Frank Ocean


Blonde

2016

Genre: Funk / Soul

Style: Pop, Contemporary R&B

Label: Boys Don't Cry

I have to admit, before Blonde hit Frank Ocean was a member of OFWGKTA that I never went out of my way to investigate. “It’s the best shit to drop this year”, is what I would see in some of my circles but something just never stuck. This year was different. Blonde hit me like a ten pound bucket of Nickelodeon Gak and it’s still sticking to my mind.

Care with the linked video, it’s NSFW.

Review taken from Nina Corcoran’s review over at Consequence of Sound

This qualifies as minimalist avant-garde; the reflection of what’s perceived to be known and the dismantling of it into reworded lessons, something that challenges what you know, what you’ve been taught, what you’ve learned, and then questions what remains, what can be discovered, what’s still ignorantly regarded as truth. At 28 years old, Ocean grapples with this style of avant-garde in a profoundly understated way. He examines homoerotic desires (“Self Control”), fractured love (“Good Guy”), substance abuse (“Skyline To”), and family values (“Futura Free”). He looks at youth. He looks at technological barriers. Whatever the topic, the album presents his brand of minimalism in the guise of lazing. Ocean isn’t name-dropping on the upbeat. He doesn’t sketch his choruses with the production of a radio hit. He welcomes pop in grayscale tones, choosing acoustic and electric guitars over traditional synth and bass-heavy R&B.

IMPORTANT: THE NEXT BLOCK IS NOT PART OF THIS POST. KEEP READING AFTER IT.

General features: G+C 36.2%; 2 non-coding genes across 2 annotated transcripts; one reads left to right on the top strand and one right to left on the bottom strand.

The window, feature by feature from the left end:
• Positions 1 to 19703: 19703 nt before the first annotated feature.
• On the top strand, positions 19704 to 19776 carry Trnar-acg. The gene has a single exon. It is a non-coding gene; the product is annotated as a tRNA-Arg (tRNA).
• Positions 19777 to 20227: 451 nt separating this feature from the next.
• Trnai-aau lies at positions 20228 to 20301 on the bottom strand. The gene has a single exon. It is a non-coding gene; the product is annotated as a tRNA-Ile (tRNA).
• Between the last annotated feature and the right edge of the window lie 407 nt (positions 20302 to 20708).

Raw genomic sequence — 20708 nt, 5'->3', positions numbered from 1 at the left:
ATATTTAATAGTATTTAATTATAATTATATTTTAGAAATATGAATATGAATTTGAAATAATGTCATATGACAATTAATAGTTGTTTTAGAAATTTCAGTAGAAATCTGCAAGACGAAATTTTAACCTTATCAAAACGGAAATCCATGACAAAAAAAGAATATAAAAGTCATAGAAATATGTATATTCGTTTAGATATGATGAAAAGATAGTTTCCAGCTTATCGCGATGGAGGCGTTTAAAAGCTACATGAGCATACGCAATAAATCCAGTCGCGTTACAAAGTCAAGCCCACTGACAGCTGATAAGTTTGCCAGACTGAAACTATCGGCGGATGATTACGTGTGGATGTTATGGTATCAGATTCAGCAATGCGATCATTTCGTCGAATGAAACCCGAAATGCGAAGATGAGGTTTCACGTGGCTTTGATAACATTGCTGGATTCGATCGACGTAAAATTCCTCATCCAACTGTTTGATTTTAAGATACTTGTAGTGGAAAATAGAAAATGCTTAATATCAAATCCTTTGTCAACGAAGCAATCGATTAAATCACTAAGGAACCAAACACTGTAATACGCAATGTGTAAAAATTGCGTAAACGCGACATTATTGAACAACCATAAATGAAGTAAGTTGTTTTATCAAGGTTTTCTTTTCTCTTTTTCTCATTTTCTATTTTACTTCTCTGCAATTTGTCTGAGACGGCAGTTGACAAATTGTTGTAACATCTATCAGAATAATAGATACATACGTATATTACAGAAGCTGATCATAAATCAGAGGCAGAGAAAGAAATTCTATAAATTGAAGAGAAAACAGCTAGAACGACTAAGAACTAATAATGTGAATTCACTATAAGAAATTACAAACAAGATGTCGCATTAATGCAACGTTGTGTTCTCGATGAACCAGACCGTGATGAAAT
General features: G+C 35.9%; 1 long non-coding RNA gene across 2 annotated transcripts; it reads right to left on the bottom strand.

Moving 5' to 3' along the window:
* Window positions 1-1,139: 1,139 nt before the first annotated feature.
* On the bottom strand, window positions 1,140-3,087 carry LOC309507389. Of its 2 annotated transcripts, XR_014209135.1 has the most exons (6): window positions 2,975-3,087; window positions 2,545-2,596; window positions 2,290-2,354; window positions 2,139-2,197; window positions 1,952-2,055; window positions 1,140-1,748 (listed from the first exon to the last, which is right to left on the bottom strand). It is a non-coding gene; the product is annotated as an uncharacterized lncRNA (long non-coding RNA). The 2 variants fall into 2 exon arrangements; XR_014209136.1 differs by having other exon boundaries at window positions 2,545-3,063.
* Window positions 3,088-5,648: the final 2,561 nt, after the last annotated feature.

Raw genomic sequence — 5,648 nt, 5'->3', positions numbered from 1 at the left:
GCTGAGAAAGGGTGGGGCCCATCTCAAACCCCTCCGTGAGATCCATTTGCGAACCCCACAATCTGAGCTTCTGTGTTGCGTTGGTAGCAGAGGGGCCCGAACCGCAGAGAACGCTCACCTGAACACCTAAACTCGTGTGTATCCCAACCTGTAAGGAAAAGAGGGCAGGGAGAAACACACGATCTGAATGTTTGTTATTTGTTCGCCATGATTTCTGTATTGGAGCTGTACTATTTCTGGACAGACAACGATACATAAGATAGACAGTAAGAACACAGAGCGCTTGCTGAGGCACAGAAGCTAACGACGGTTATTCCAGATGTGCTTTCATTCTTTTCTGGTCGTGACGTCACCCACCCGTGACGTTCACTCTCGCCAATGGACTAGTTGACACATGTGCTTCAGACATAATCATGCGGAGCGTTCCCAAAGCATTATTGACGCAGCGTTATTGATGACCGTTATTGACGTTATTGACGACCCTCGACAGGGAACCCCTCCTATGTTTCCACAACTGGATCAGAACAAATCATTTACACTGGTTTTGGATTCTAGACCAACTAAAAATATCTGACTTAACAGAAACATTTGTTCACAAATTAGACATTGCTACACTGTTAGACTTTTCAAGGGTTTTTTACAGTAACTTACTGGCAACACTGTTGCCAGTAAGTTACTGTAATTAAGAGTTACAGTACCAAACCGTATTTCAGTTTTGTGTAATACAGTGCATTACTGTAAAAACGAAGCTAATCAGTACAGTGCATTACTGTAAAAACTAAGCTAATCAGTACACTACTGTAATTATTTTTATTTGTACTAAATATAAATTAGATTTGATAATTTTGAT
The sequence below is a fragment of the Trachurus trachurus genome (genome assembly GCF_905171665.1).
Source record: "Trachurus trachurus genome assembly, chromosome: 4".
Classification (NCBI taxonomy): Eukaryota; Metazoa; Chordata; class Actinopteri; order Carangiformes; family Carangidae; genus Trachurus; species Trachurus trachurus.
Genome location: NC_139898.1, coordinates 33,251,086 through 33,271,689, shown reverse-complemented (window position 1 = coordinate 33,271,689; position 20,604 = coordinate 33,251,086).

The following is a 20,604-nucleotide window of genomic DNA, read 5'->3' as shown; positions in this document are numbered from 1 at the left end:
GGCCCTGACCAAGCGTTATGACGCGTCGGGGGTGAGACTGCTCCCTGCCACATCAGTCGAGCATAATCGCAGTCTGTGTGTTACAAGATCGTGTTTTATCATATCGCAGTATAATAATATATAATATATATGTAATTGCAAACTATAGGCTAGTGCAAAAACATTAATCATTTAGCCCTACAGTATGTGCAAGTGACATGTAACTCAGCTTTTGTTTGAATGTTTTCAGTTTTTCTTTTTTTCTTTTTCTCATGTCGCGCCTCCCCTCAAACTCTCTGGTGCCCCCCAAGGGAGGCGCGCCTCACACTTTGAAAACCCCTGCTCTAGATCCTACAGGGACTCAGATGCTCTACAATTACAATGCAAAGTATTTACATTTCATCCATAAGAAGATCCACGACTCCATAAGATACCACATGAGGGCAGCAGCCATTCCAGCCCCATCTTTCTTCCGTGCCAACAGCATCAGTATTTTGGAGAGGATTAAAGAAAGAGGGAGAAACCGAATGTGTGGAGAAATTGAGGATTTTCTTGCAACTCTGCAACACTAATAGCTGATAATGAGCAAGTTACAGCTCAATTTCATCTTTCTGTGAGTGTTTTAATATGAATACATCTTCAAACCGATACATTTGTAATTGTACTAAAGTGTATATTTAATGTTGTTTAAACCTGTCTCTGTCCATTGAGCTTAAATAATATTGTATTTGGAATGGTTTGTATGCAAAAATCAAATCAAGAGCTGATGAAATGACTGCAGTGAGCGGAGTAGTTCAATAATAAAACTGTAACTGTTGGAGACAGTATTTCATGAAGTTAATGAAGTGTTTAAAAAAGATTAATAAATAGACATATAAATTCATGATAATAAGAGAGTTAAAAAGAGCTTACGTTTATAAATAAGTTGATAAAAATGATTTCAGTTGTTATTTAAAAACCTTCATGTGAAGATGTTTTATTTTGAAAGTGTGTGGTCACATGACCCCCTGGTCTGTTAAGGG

Blonde sways into a lull of muted production, but there’s no paucity of inspiration. As Ocean clarifies, intricate and complicated are not synonyms for difficult or grandiose, particularly when applied to collaborations. Beyoncé sings brightly, but only during the outro of “Pink + White”. Kendrick Lamar offers a few lines on “Skyline To”, but as Ocean’s alter ego. Gospel singer Kim Burrell hits heavenly notes on “Godspeed” and then fades out. Ocean prioritizes space and softness so that the weight of his influences can be felt via guests. Brian Eno, Jonny Greenwood, Rick Rubin, Amber Coffman, and more aren’t bragging rights or flaunted featured parentheticals. He calls on friends to emphasize his vision, not to draw attention to it. The only true cameos are Andre 3000 — his wordy verse on “Solo (Reprise)” takes subliminal shots at Drake — and French electronic musician SebastiAn — a recount of relationship trust in the age of surveillance-style technology on “Facebook Story”. Both remain in the walls of Ocean’s tale. Unfortunately, it’s easy to overlook the use of these contributions because there are too many influences to study. They show Ocean’s ability to simplify the saturated so only highlights remain, and in that undemonstrative fashion, Blonde delineates from the norm.